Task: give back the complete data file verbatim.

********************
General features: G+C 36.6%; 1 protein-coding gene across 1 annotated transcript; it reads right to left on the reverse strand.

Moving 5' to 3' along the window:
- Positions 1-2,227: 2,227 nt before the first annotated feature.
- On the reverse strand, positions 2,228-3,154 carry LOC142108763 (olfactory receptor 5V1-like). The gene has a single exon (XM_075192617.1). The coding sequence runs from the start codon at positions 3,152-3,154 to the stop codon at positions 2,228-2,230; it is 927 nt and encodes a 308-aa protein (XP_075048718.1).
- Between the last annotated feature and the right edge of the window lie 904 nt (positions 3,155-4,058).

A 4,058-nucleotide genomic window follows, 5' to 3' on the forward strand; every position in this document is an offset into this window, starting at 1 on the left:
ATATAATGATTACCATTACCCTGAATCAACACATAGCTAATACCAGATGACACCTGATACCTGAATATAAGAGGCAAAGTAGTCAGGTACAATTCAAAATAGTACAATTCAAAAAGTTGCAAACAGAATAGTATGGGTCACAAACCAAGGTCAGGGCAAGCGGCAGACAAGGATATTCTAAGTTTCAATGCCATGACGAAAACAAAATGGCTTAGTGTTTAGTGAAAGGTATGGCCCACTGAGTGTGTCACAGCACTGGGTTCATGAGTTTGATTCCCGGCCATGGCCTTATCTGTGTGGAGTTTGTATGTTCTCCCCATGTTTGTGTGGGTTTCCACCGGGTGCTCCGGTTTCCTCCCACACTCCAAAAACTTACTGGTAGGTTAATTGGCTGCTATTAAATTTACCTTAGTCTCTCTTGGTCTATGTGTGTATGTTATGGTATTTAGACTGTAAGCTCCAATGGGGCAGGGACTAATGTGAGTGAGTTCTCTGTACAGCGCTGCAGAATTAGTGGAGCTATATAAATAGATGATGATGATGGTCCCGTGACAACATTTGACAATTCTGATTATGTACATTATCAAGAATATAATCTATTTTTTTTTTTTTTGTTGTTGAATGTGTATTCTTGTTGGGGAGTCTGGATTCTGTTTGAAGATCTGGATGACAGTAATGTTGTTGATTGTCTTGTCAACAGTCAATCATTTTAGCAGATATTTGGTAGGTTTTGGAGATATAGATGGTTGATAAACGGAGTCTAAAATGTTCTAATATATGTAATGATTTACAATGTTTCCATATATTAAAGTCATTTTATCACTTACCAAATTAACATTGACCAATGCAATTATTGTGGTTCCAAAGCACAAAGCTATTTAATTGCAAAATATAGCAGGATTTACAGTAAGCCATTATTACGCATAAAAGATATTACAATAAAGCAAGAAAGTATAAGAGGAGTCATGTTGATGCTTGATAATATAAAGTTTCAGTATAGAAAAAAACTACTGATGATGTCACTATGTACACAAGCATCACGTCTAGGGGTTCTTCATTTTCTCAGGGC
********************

General features: G+C 36.6%; 1 protein-coding gene across 1 annotated transcript; it reads right to left on the reverse strand.

Moving 5' to 3' along the window:
- Positions 1-2,227: 2,227 nt before the first annotated feature.
- On the reverse strand, positions 2,228-3,154 carry LOC142108763 (olfactory receptor 5V1-like). The gene has a single exon (XM_075192617.1). The coding sequence runs from the start codon at positions 3,152-3,154 to the stop codon at positions 2,228-2,230; it is 927 nt and encodes a 308-aa protein (XP_075048718.1).
- Between the last annotated feature and the right edge of the window lie 904 nt (positions 3,155-4,058).

A 4,058-nucleotide genomic window follows, 5' to 3' on the forward strand; every position in this document is an offset into this window, starting at 1 on the left:
ATATAATGATTACCATTACCCTGAATCAACACATAGCTAATACCAGATGACACCTGATACCTGAATATAAGAGGCAAAGTAGTCAGGTACAATTCAAAATAGTACAATTCAAAAAGTTGCAAACAGAATAGTATGGGTCACAAACCAAGGTCAGGGCAAGCGGCAGACAAGGATATTCTAAGTTTCAATGCCATGACGAAAACAAAATGGCTTAGTGTTTAGTGAAAGGTATGGCCCACTGAGTGTGTCACAGCACTGGGTTCATGAGTTTGATTCCCGGCCATGGCCTTATCTGTGTGGAGTTTGTATGTTCTCCCCATGTTTGTGTGGGTTTCCACCGGGTGCTCCGGTTTCCTCCCACACTCCAAAAACTTACTGGTAGGTTAATTGGCTGCTATTAAATTTACCTTAGTCTCTCTTGGTCTATGTGTGTATGTTATGGTATTTAGACTGTAAGCTCCAATGGGGCAGGGACTAATGTGAGTGAGTTCTCTGTACAGCGCTGCAGAATTAGTGGAGCTATATAAATAGATGATGATGATGGTCCCGTGACAACATTTGACAATTCTGATTATGTACATTATCAAGAATATAATCTATTTTTTTTTTTTTTGTTGTTGAATGTGTATTCTTGTTGGGGAGTCTGGATTCTGTTTGAAGATCTGGATGACAGTAATGTTGTTGATTGTCTTGTCAACAGTCAATCATTTTAGCAGATATTTGGTAGGTTTTGGAGATATAGATGGTTGATAAACGGAGTCTAAAATGTTCTAATATATGTAATGATTTACAATGTTTCCATATATTAAAGTCATTTTATCACTTACCAAATTAACATTGACCAATGCAATTATTGTGGTTCCAAAGCACAAAGCTATTTAATTGCAAAATATAGCAGGATTTACAGTAAGCCATTATTACGCATAAAAGATATTACAATAAAGCAAGAAAGTATAAGAGGAGTCATGTTGATGCTTGATAATATAAAGTTTCAGTATAGAAAAAAACTACTGATGATGTCACTATGTACACAAGCATCACGTCTAGGGGTTCTTCATTTTCTCAGGGC